Gentle ‘no cry’ sleep training for toddlers

Yes, it is possible!

I recently wrote about co-sleeping with my 16 month old daughter, an arrangement that has worked for us for over a year now –  an arrangement that I love and hate in equal measure – so it is with mixed feelings that I have taken the first steps in transitioning Little Chop out of my bed.

A month or so ago, as I moved into my second trimester of pregnancy with baby number two, I decided that it was time to begin some gentle sleep training with my snuggly little bedfellow. This has coincided with attempted weaning so it’s been an emotional, anxious and frustrating time for both of us. I say attempted weaning because although Little Chop’s daytime breastfeeds have been successfully replaced with cow’s milk, her overnight comfort feed has proven much harder to shake.

To set up our new sleep arrangement, I had my partner remove the infant side from the cot and replace it with the toddler side, then position the cot like a sidecar by my bed. I didn’t want Little Chop to feel imprisoned in her cot and I wanted to be able to reach into the cot to comfort her without getting out of my own adjoining bed.

We established a loose bedtime routine – dinner between 5.30 & 6, a few books, an episode of The Night Garden, into jammies, kiss Daddy goodnight, change nappy then cow’s milk bottle in bed at 7pm.

I sit on the end of the cot while Little Chop has her bottle. When she’s finished, she always sits up, burps, occasionally stands up, and will come to my lap. We cuddle, I rub her back, talk to her in a calming voice and shoosh her gently if she becomes too animated. When she is calm, I say ‘time to lie down’ and I lay her down on her back. She will usually sit up again a few more times. Each time I repeat ‘time to lie down’, I lay her back down and rub her belly or feet while continuing with the gentle ‘sh sh sh’ sound. If she gets up repeatedly, I say a little more firmly, ‘lie down now’. If this upsets her, I distract her by singing a lullaby or a soothing song – I like ‘Somewhere over the Rainbow’ from The Wizard of Oz. She often turns onto her tummy when she is ready to go to sleep and when she does, I rub her back a little bit then take my hand away so that she can try to go to sleep without my help.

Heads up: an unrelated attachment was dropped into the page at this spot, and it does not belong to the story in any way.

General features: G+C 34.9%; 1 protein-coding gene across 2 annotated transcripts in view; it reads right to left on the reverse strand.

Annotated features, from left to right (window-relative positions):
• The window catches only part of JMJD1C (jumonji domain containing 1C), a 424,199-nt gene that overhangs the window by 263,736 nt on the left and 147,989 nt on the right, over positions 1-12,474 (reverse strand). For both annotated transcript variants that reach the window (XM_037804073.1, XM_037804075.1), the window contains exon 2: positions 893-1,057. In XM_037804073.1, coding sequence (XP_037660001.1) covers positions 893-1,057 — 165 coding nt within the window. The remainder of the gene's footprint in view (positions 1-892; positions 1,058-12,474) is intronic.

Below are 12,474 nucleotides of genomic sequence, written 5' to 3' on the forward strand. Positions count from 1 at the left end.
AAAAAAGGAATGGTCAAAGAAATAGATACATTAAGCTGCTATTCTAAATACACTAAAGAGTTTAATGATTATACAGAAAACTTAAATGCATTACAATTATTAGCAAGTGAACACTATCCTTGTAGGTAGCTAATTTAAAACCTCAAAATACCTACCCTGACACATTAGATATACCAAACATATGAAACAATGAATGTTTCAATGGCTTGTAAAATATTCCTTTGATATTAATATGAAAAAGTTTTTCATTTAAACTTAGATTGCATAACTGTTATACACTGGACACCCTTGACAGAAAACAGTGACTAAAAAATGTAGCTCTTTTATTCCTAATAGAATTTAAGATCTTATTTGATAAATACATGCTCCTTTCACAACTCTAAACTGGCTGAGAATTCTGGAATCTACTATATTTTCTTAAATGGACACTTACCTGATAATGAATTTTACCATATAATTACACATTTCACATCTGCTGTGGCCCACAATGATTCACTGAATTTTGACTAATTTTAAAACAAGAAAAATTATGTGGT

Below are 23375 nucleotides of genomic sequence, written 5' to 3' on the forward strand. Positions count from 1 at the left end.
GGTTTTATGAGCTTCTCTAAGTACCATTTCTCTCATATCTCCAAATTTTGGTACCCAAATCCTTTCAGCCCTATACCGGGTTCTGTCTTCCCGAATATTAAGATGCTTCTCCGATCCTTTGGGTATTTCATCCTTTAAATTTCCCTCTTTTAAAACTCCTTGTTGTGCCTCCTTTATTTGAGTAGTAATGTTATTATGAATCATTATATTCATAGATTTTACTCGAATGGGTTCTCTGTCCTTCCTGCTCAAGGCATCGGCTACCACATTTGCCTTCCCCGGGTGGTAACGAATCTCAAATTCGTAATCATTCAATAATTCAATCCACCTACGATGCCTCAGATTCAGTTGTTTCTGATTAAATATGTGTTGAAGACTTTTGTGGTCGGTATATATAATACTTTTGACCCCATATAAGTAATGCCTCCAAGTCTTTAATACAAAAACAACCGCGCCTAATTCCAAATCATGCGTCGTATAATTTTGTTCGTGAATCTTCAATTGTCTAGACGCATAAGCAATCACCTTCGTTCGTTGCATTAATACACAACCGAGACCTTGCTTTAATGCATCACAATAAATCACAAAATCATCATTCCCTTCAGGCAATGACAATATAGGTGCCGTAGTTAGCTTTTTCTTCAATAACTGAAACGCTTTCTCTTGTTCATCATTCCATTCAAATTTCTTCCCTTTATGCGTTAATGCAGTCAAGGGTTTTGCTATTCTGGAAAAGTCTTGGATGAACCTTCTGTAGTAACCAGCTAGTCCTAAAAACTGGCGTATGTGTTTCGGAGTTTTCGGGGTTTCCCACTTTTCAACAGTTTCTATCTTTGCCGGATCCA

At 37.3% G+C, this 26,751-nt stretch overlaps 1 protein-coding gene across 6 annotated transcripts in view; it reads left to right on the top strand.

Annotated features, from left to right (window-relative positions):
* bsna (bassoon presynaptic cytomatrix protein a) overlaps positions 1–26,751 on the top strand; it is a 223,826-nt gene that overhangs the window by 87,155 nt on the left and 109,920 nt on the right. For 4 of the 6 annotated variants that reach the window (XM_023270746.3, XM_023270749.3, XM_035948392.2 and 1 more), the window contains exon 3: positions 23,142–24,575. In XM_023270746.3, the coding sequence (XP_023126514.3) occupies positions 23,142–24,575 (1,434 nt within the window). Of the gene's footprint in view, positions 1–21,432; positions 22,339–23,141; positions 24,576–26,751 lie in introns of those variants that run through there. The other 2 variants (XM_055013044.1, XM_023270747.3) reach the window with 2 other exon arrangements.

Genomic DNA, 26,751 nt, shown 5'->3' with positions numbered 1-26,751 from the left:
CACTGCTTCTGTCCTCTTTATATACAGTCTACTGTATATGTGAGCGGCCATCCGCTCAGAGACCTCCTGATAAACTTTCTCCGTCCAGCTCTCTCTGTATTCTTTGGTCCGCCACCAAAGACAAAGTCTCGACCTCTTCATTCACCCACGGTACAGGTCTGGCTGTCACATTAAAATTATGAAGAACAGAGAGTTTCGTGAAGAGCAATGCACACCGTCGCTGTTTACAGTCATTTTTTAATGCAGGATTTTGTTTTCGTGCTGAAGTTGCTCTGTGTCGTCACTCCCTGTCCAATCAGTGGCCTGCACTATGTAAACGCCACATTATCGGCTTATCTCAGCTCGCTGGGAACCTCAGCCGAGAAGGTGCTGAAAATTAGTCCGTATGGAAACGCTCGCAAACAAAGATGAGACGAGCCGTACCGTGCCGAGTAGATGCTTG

This isn’t a quick process. At first, it took about 45 minutes to an hour, but as Little Chop got used to the new routine it became faster and easier. She now climbs up into the cot herself and is usually asleep in about 20 minutes, sometimes less. When she wakes up later in the evening, as she inevitably does, I go in and comfort her, lay her back down and stay with her until she’s gone back to sleep. She also still wakes during the night and if I can’t settle her with shooshing and patting I bring her into bed with me. If she still doesn’t settle, I offer a breastfeed – but this is now my last resort.